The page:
This novel is dedicated to Colette, one of the brave women parachuted into occupied France for the Special Operations Executive during WW11 . As I’m interested in books with strong female protagonists-see my post on William Boyd’s Sweet Caress– and the novel was recommended by friends with whom I used to teach French, I decided to give it a go.
The central character is one Marian Sutro, brought up in Geneva with a French mother and English father and therefore bilingual. She is plucked from the ranks of the WAAF to train for the SOE without quite knowing what she is letting herself in for. She is told the training will be rigorous, she will not necessarily succeed and be sent to work in the field and she must tell no one what work she is actually engaged in. She turns out to be quite tough enough, an excellent shot and is eventually parachuted on a mission into the south of France. Just before leaving she has also been asked to help with getting someone out of Paris and so her work in France involves both negotiating the complex networks of the resistance in rural France, but also the far more dangerous streets of Paris, with the Gestapo at every corner and fear a palpable presence in the air.
A second theme threading through the narrative is that of nuclear physics, specifically the international race to develop the first nuclear bomb. Marian discovers that her brother, Ned, is involved in this work as is their old family friend, Clément, and this second theme is also important in the development of the plot.
Now that’s all I’m going to say about the plot-this is a sort of literary thriller and I don’t want to spoil. But also for me the plot was only one of the elements which made this a very readable and compelling novel. I admired the careful knitting together of historical context and background events which enhanced characterisation and motivation as well as advancing the narrative: Clément’s Jewish wife leaves Paris because of the round up at the Vél d’Hiv, the resistance fighters are jumpy and agitated, distrustful of the British and each other because of ideological differences, Marian is horrified at the potential of an atomic bomb, being aware of the loss of human life after the carpet bombing of Hamburg. Simon Mawer shows real knowledge of France under occupation and pulls different strands together with consummate skill.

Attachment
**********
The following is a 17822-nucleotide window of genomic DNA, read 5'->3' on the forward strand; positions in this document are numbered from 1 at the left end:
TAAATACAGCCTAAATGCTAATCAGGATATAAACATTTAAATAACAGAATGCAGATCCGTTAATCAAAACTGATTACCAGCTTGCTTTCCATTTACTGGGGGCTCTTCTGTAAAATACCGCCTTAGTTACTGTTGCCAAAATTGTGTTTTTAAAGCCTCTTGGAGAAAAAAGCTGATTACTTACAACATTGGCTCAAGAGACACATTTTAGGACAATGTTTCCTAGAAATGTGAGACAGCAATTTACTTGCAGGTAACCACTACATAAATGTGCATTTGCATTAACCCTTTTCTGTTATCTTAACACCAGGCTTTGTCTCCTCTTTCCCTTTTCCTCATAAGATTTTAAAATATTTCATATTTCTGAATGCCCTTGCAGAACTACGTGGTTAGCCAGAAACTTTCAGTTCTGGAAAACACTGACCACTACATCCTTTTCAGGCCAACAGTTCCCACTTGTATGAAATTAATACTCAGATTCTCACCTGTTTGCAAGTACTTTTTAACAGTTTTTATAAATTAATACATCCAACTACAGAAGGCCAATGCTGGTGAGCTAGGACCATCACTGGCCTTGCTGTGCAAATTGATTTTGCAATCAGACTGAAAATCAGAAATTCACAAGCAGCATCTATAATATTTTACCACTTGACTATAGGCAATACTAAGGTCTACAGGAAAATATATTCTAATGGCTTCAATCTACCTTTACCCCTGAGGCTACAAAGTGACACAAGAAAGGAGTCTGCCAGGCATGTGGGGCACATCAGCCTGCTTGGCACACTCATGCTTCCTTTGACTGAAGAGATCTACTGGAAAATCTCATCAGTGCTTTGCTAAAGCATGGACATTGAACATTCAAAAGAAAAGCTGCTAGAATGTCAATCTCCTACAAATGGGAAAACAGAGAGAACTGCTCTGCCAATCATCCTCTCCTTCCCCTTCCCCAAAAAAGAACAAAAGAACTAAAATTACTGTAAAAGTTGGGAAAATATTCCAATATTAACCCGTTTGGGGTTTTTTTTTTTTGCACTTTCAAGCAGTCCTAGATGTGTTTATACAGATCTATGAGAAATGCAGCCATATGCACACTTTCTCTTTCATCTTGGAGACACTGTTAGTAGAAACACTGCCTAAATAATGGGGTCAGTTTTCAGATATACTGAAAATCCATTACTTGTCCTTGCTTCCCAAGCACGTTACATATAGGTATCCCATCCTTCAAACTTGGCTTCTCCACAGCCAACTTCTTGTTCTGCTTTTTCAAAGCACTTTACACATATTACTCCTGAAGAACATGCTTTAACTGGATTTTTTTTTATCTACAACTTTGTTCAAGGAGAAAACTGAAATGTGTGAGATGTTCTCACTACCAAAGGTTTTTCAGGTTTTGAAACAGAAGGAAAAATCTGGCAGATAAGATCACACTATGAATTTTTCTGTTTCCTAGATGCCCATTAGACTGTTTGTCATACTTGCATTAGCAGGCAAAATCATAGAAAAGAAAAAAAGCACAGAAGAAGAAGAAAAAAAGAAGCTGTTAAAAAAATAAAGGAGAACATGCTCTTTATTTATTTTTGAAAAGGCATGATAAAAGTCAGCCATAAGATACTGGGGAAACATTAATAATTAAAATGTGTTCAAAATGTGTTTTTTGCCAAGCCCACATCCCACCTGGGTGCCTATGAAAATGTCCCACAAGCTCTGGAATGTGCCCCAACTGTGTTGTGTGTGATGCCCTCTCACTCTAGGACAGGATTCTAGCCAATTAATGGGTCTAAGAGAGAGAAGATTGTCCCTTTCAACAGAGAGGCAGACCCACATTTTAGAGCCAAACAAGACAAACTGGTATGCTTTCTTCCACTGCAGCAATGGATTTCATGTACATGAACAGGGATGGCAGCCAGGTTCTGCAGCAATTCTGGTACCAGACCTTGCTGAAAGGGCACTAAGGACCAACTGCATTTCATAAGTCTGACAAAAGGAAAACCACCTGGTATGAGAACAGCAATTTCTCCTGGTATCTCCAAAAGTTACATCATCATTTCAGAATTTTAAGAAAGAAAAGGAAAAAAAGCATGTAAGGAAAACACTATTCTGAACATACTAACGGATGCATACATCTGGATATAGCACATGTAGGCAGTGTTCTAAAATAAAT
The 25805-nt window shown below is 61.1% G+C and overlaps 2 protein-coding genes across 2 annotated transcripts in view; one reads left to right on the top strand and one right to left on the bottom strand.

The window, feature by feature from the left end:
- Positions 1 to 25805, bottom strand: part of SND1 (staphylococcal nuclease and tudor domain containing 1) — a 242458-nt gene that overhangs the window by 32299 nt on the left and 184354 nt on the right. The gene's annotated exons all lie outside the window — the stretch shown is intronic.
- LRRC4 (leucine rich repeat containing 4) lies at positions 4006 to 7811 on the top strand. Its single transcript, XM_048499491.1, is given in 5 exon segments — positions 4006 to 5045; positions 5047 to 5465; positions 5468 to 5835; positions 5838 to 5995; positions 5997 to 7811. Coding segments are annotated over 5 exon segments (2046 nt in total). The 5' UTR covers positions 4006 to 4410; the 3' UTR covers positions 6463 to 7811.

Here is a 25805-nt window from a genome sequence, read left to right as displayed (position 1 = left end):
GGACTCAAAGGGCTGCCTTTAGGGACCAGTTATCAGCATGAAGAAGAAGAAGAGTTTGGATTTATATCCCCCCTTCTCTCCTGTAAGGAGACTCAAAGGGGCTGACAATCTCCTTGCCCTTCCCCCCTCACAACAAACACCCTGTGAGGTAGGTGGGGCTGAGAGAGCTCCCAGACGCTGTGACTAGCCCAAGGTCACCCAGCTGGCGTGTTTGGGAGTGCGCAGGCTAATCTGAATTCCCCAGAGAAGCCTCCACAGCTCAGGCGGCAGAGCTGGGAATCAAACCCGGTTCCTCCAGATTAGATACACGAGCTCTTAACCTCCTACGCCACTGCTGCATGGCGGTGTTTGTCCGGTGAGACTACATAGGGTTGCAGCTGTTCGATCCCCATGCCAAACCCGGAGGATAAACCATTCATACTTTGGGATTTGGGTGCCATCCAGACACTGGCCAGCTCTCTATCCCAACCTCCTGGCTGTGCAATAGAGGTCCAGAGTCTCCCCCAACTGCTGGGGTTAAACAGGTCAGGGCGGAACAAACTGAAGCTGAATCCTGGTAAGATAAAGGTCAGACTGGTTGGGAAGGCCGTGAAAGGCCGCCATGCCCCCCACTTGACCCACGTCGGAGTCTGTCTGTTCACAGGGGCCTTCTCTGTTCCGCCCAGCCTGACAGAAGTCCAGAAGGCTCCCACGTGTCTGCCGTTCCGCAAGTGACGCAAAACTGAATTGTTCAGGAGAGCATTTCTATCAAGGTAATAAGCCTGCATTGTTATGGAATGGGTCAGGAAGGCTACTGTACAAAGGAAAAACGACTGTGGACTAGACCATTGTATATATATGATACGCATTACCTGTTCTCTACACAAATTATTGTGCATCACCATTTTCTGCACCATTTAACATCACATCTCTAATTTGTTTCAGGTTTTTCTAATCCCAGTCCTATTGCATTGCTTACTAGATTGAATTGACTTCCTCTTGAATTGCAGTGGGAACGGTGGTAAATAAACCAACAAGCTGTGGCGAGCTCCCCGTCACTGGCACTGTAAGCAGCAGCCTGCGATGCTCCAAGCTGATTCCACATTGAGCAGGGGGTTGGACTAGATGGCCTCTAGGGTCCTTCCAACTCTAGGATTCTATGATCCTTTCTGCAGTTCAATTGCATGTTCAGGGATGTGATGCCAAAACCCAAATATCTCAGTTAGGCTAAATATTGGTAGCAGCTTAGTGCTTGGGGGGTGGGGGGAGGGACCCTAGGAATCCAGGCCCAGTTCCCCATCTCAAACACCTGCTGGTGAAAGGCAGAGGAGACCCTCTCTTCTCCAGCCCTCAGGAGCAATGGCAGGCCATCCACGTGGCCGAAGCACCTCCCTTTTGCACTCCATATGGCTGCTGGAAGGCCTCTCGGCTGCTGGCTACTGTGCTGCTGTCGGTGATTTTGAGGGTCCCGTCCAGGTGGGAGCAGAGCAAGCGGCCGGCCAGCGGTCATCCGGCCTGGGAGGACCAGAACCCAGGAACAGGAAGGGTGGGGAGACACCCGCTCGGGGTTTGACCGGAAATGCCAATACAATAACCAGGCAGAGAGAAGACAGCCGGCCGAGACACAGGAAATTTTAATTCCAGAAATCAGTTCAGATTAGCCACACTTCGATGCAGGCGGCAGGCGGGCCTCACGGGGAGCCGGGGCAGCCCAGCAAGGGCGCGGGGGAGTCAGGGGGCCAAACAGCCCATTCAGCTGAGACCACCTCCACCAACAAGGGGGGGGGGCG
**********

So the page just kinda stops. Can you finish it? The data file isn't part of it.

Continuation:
I also enjoyed his depiction of place- the wild Scottish highlands, rural France, the streets and squares of central Paris and the working class suburb of Belleville are again described with such accuracy and attention to detail that you feel you are right there, experiencing fear in a dark field just before a night time drop or a moment of relaxation in the autumn sunlight by the Garonne in Toulouse. And this evocation of place is deepened by Mawer’s simple but effective imagery: at the Palais de Justice in Paris, ‘the swastika banners hang down the front of the building, the colour of sealing wax and boot polish’.
Now, I felt that the characterisation of Marian was a little more uneven. I felt her development from capable but naive young woman to competent operator was well and plausibly handled as was the transition in her sexual and romantic experience.However I couldn’t quite believe that she would blurt out to her brother what she was really training for, however close they were, and one or two conversations with her superiors had her as a bit more sassy than I could believe in 1940s Britain with its stricter codes of authority and hierarchy. Still, there were gentle brushstrokes I adored- Marian putting on the shoes she’d bought with Mama and Papa in a little shop off the Rue du Faubourg Saint-Honoré in 1940 shortly before they left Paris for London. A little vanity setting off that memory of closeness and nostalgia for a Paris now disappeared.
So I’m giving Simon Mawer 8 out of 10 for a male writer’s depiction of a strong female character but for his account of occupied France- chapeau!! And the sequel to this one, Tightrope, is now available too.